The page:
Vol. 3, No. 2



Robert Peake

Seeing friends for the first time after his death

tested the silence a room could hold, the rest

was a kindness like holding our breath.


My wife's oldest friend offers her best

brave smile, tells us about the first time

her daughter, in new hearing aids, passed a nest.


Pitched as high as a tin wind chime,

in a sphere beyond the rumble of speech

she only knew "tweet" from what mother had mimed.


But birds' hunger songs seemed as far from reach

as the angels Blake saw perched in a tree,

and sweeter than any science her mother could teach.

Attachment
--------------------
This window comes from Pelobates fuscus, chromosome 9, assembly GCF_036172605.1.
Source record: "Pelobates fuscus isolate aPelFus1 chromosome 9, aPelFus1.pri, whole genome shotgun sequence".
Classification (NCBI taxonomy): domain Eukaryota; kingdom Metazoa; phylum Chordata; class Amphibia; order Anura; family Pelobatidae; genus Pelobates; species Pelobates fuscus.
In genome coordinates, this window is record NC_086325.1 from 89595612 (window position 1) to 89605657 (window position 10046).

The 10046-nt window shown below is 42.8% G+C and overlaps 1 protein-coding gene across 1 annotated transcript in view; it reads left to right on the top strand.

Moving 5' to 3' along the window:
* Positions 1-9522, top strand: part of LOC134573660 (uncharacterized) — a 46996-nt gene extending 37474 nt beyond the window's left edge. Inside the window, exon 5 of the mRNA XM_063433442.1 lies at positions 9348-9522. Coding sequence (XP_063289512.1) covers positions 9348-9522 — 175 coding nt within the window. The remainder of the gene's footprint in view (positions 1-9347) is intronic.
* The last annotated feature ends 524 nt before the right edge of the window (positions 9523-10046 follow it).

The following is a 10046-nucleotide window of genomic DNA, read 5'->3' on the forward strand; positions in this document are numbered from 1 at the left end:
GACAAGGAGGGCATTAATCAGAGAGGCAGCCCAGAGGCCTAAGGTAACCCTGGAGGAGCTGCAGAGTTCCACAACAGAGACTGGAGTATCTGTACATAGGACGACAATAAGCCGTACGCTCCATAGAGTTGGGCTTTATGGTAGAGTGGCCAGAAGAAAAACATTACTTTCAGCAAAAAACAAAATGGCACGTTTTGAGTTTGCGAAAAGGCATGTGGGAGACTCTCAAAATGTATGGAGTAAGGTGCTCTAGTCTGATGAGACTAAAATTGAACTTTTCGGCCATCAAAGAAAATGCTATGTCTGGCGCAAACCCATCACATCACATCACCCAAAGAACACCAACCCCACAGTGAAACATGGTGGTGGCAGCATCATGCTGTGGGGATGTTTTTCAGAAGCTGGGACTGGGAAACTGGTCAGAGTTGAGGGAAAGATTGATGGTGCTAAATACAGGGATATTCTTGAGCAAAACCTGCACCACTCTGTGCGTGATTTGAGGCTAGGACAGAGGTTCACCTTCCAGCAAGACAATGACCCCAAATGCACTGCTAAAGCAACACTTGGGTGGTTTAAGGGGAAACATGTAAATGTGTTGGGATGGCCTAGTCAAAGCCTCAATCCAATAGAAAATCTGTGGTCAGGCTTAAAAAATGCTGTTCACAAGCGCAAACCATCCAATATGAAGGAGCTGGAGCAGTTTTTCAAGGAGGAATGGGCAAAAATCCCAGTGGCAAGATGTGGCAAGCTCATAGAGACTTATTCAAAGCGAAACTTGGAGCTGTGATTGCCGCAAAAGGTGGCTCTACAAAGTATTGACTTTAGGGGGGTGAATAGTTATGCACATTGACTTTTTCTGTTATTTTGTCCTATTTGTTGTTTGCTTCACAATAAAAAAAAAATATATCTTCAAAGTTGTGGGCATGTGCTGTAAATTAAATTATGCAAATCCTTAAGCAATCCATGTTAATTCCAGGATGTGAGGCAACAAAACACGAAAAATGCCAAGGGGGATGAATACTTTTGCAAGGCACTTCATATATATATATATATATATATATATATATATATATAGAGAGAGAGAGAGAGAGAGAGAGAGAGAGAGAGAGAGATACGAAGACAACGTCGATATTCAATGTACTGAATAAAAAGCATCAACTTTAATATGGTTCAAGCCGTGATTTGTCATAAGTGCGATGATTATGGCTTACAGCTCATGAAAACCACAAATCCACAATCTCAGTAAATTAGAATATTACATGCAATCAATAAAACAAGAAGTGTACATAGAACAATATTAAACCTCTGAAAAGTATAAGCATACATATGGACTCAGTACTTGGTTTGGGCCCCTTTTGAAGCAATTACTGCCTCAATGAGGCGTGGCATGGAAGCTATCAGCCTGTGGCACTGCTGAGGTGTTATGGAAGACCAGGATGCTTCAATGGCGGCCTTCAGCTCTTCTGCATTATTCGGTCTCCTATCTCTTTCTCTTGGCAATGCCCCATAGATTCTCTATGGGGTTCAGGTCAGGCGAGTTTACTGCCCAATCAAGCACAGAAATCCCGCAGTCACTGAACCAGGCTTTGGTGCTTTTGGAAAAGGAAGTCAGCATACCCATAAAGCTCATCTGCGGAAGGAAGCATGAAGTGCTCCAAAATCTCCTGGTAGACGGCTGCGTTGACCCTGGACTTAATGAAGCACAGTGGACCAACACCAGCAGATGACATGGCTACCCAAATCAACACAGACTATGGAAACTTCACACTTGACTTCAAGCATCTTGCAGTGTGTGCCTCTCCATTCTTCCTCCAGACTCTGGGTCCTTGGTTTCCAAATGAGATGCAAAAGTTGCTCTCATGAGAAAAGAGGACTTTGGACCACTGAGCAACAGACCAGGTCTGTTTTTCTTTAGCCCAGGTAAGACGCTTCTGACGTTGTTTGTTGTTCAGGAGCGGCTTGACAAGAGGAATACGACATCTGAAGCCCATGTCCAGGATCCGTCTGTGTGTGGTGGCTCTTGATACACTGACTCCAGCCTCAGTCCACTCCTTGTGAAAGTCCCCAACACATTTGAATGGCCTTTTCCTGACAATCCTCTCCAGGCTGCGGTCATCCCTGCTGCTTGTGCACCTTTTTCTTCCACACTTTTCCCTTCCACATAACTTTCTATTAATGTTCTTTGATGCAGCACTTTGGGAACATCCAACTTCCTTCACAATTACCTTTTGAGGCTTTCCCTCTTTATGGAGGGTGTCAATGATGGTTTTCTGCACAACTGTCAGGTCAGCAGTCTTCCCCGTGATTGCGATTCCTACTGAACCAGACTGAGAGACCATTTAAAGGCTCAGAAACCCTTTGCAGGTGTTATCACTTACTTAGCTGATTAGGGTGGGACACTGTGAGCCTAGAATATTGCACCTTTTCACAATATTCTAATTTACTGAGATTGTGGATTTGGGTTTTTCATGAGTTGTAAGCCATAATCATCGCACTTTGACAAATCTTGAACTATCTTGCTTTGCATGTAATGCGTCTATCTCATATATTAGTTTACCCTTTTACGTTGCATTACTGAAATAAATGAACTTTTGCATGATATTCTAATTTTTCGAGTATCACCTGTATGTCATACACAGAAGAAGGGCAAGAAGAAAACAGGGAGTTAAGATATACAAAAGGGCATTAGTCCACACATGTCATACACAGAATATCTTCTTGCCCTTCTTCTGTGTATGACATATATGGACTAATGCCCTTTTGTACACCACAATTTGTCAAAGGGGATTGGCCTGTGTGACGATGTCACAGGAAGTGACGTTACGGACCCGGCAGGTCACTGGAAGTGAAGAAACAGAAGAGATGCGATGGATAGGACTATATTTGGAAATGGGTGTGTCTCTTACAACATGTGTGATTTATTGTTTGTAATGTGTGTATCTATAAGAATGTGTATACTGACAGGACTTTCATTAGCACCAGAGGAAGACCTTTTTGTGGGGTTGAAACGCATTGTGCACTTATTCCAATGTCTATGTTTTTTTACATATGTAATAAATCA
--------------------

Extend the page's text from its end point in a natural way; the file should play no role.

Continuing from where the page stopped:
Quick lips make it easy to misread a speaker,

and once at a party, based on what she had seen,

the girl introduced her mother as a "silence teacher."


Grief's small hands cupped before me,

reliving the news of our infant son's tests,

his brain as quiet as her soundless sea,


and as still as winter in a robin's nest,

I did not say: I was the one who held him last

and heard the ticking heart stop in his chest


or what that silence taught, and how it pressed.